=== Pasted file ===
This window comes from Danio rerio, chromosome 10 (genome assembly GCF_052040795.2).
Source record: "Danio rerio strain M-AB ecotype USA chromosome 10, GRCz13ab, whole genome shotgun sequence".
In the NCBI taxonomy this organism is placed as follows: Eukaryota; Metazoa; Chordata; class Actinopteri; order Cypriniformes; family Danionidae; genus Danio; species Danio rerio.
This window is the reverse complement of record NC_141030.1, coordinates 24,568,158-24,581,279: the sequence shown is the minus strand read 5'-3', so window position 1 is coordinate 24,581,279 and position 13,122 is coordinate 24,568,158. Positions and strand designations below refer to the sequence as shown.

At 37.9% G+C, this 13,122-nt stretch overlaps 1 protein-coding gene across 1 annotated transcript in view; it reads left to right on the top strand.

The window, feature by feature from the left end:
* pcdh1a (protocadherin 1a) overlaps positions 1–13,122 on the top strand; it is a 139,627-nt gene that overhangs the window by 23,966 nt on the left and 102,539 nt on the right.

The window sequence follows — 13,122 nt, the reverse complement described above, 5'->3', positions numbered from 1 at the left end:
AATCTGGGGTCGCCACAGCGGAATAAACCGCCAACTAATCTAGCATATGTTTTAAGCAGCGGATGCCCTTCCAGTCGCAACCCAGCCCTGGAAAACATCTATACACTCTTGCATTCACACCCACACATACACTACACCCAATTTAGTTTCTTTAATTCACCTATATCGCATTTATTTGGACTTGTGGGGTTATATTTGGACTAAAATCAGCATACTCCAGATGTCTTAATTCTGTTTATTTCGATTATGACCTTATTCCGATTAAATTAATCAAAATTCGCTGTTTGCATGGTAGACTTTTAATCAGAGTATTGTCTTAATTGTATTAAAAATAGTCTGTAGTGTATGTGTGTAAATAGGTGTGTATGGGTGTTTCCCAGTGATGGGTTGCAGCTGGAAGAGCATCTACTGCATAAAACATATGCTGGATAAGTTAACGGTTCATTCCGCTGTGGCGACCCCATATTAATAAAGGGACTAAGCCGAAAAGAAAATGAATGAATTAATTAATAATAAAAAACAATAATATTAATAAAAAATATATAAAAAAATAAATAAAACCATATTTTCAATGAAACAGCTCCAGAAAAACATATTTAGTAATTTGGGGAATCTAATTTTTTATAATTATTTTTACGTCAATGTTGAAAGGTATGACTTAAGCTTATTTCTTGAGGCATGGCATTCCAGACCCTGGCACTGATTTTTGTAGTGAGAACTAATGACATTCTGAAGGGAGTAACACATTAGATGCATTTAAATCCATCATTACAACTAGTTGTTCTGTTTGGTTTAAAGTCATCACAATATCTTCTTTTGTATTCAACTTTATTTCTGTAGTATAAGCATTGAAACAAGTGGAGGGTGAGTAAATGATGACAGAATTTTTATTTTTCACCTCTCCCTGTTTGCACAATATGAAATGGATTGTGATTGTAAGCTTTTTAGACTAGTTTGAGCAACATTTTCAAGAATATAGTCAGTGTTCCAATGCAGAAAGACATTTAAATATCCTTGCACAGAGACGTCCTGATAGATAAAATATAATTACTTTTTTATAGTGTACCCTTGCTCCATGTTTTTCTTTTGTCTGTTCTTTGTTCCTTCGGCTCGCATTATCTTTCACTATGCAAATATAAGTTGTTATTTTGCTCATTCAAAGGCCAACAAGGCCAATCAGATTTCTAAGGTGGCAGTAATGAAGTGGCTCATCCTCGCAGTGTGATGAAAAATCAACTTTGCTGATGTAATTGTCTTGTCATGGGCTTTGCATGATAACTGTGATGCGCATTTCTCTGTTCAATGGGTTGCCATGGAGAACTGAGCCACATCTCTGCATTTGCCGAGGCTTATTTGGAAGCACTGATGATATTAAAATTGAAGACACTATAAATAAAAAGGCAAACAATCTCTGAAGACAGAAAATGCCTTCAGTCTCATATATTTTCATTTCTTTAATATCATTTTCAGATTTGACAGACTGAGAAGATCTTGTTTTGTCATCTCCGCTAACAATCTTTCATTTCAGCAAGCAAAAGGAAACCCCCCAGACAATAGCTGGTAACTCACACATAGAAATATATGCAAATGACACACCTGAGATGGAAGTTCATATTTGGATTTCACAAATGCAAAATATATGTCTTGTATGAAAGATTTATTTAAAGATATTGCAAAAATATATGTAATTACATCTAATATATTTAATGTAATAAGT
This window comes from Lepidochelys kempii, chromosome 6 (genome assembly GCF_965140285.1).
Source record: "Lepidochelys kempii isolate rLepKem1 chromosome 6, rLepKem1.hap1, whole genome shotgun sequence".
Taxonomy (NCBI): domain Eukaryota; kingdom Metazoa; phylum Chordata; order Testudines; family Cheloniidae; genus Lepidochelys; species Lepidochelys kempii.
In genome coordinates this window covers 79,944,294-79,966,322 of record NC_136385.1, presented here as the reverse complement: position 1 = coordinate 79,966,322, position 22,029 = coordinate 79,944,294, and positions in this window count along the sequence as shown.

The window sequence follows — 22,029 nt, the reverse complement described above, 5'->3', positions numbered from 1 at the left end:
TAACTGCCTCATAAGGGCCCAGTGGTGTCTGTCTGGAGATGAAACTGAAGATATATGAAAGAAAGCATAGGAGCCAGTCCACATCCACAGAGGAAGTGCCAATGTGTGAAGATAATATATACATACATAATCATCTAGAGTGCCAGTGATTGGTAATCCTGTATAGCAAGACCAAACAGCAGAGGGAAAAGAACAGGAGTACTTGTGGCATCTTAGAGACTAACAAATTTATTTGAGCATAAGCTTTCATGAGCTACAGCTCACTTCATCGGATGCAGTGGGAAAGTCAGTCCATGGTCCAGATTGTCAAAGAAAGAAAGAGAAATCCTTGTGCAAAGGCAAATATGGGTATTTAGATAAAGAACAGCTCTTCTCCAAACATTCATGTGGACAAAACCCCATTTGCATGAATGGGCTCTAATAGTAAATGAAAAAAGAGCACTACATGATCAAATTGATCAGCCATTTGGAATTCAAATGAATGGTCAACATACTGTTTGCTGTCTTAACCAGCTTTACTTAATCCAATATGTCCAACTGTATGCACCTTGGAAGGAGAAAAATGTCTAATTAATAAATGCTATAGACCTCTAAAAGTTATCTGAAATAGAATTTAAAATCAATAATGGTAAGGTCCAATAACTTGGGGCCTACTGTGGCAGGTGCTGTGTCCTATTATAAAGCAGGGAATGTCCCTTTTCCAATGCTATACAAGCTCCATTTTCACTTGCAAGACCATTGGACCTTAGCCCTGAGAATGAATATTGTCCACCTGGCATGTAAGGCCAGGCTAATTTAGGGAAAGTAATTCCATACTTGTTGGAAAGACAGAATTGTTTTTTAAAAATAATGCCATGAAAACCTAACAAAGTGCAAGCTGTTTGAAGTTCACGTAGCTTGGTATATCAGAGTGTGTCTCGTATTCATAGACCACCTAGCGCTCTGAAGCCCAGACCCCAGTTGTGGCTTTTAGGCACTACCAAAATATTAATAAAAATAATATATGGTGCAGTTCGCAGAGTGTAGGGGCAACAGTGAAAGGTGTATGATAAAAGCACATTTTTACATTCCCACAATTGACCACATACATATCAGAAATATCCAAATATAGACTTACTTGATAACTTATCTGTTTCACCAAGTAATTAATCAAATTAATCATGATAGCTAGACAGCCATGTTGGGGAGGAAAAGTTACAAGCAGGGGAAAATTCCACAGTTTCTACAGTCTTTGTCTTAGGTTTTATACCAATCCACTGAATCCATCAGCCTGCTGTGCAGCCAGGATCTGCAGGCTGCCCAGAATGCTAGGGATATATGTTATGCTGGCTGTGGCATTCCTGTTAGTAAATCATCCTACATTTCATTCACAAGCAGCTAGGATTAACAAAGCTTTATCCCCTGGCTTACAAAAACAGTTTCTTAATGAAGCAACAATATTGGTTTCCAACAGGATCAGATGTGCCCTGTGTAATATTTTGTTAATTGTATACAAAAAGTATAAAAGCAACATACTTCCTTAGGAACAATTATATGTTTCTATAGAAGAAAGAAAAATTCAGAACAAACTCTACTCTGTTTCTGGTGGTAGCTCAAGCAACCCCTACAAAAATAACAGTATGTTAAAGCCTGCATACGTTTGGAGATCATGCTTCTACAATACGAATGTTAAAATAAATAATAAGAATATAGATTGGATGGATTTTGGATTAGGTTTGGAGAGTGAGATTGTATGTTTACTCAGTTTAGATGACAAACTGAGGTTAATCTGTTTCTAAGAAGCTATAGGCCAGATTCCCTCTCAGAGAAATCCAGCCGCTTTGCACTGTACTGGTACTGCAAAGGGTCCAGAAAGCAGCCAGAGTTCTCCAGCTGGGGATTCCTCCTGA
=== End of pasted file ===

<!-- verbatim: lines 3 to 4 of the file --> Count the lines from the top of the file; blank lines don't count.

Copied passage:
In the NCBI taxonomy this organism is placed as follows: Eukaryota; Metazoa; Chordata; class Actinopteri; order Cypriniformes; family Danionidae; genus Danio; species Danio rerio.
This window is the reverse complement of record NC_141030.1, coordinates 24,568,158-24,581,279: the sequence shown is the minus strand read 5'-3', so window position 1 is coordinate 24,581,279 and position 13,122 is coordinate 24,568,158. Positions and strand designations below refer to the sequence as shown.